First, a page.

A long while back, Publishers Weekly ran a rather extraordinary interview with Jason Shiga, library employee and cartoonist. His most recent milestone then seemed to be an Ignatz nomination for Bookhunter, a "library crime procedural."
Shiga told the magazine:
I get pegged as the math cartoonist, but to be honest, I don’t think there’s anything in Fleep that someone who’s passed all their math courses in high school couldn’t figure out. Certainly nothing past freshman calculus anyway. Maybe a little group theory and combinatorial analysis. But mostly my comics are just extremely rigorous and analytical. Also, there’s a little graph theory in my last two comics.You know, Mr. Shiga--I think that makes you a math cartoonist.
Shiga's Fleep is an episodic comic about a fellow trapped inside a phone booth, applying logic to each decision point--without, however, getting any closer to the outside.
Shiga also has comics whose narratives are variable, based on reader choices. He told PW:
I’ve always loved Choose Your Own Adventure books since I was a child. I think part of the allure of the genre is that as a child, you don’t get to make any choices in your life. As an adult, however, one aspect I really love is the idea of collaborating on a story with the writer. I like to use my imagination when I’m reading and I’ve noticed that seems to be the direction a lot of narrative is heading. . . .Okay, remember what I was saying about "math cartoonist"?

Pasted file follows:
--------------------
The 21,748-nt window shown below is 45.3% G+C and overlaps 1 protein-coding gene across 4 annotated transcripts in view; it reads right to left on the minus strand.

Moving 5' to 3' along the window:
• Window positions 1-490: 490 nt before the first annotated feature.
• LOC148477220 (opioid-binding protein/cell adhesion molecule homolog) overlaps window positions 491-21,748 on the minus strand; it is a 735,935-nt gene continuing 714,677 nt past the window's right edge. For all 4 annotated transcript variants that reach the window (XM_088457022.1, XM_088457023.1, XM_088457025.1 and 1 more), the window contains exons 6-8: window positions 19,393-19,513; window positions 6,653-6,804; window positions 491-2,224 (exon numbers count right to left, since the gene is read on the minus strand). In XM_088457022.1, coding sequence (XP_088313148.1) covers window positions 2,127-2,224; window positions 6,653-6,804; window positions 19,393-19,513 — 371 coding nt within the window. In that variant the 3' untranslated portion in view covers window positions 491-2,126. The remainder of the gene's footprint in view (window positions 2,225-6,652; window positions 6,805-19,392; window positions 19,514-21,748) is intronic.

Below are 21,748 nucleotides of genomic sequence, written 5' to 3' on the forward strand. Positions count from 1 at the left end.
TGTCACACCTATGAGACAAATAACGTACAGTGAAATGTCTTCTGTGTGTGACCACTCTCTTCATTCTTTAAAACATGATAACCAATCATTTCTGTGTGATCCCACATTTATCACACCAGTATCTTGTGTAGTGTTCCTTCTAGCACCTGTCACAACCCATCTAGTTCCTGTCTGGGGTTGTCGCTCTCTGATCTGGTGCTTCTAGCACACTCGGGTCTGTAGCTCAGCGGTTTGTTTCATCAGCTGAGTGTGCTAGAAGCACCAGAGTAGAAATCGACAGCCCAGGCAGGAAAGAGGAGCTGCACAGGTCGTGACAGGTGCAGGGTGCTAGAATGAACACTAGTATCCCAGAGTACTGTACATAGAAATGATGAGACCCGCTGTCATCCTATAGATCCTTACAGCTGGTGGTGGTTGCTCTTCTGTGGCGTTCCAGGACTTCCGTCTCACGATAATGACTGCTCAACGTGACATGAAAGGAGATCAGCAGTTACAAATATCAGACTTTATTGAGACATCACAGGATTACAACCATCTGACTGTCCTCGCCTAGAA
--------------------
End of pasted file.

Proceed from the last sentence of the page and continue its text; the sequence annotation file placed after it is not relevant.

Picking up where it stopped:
I only sell [those comics] at conventions. They’re basically too heavy, and I get killed in the shipping. Hello World is the world’s first programmable comic. The story centers around a mother who gets to pack items into her children’s lunchboxes. The children pull out the items that can cause other items to go in or remaining items to get switched around in various ways. So essentially, the comic works as a very basic three-line stack program.
Knock Knock is another choose your own adventure comic except instead of two or three choices, the reader gets to choose from over a dozen choices at each node. The only thing is, after the reader makes three choices, a crazed gunman bursts through the door and shoots you. There are over 250 ways to die and only one way to survive. The reader must in his three moves pick up enough clues about his identity, the identity of the killer and why he wants to kill him to formulate some sort of survival strategy.Figuring out the reasoning of a "crazed killer." Perhaps there are some things beyond logical analysis.